M. R. James’ Invisible Library October 22, 2014Author: Beach Combing | in : Contemporary, Modern , trackback
M. R. James is among the finest of the English-speaking ghost writers, finer even perhaps than Le Fanu and so much better than Howard Phillips L in style and in dialogue. But there is one undoubted problem with his canon: it is small, a mere thirty four stories. The quality is consistently high but fans can’t help but be bitter that more was not written: why did James waste so much of his time blowing dust from medieval manuscripts and apocrypha when he could have been getting us fitted with pacemakers? Well, James, with charactestic honesty, outlined some of the reasons in a short and fascinating essay entitled ‘Stories I Have Tried to Write’. In this essay he confessed that there were some tales that he conjured up but just couldn’t get out of his head and onto the page. In this site’s tradition of Invisible Libraries, books (or stories) that have never existed save in the imagination, Beach has decided to list these aborted fetuses today. Now why doesn’t some horror publishing house get their act together and publish a collection with notable modern horror writers as the authors? Drbeachcombing AT yahoo DOT com It is not typical practice, but I’ve italicised short story titles as a tribute to James and because italics looks more impressive on the page.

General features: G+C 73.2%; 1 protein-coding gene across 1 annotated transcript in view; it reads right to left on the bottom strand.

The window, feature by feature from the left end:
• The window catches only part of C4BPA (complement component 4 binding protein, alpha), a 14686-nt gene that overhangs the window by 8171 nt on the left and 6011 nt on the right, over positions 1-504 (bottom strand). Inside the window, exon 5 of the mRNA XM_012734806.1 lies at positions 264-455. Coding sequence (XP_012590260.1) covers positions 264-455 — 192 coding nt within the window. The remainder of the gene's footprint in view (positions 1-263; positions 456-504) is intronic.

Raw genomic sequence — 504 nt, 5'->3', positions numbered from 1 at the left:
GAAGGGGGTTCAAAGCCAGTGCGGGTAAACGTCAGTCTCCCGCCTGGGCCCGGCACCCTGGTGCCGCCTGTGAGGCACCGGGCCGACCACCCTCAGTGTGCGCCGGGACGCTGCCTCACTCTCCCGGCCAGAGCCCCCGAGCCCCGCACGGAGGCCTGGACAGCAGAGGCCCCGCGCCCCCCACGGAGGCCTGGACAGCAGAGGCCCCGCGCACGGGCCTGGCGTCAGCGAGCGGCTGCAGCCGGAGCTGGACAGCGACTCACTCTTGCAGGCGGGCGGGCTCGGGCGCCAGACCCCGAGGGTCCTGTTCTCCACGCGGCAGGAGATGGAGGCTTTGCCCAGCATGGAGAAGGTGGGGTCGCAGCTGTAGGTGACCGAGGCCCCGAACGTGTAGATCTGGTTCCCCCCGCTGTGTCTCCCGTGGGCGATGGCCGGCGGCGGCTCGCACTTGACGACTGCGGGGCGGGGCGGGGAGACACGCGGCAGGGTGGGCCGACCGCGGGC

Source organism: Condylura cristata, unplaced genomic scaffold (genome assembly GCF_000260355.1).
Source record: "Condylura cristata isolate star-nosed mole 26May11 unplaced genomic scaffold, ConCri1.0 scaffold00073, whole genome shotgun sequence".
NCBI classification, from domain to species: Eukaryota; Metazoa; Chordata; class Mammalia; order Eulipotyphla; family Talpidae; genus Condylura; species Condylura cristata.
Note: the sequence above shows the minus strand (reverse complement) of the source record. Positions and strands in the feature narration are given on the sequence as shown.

Madame’s Late Husband: a man on a train reads a novel only to find that a character has the same name as a woman sitting opposite him, and that there are worrying parallels between the woman’s life and that of the character. (James suggested that the passage in the novel is not to be found when the reader goes back to check the details: cute.)
Death at the Window: A dead face with living eyes appears at a study window, when the inmate goes to inspect a mask has fallen to the ground, whose eyes though?
The Killer Cracker: Crackers are opened at a party giving happy but also sinister messages to the guests. What message will you get?
The Toad: A toad enters the author’s house, what does this portent promise?
The Touch on the Shoulder: Three miles to go, a freezing night, then someone or something brushes your shoulder. You turn to face what?
Tracks in the Close: A priest has a pet familiar who is intent on hunting down a college boy: what else can the monstrous tracks in the snow outside the great house mean? (If James could be brought back from the dead just for a day, after a cigar and a fine claret, this is the one Beach would beg him to write)
These titles and descriptions are Beach’s own based on James’ rather laconic style. It would have been tempting to write first sentence’s too. Any improvements send them in.
Note that ‘The Toad’ was more an autobiographical aside than a promised story, but with James every narrative counts…
30 Oct 2014: Chris from Haunted Ohio Books has given some extras. There is an unfinished story entitled Speaker Lenthall’s Tomb, another entitled The Game of Bear and another called Merfield House. The Fenstanton Witch and Marcilly-Le-Hayer and possibly John Humphreys were apparently the stories given by James to two tales above: can you guess witch.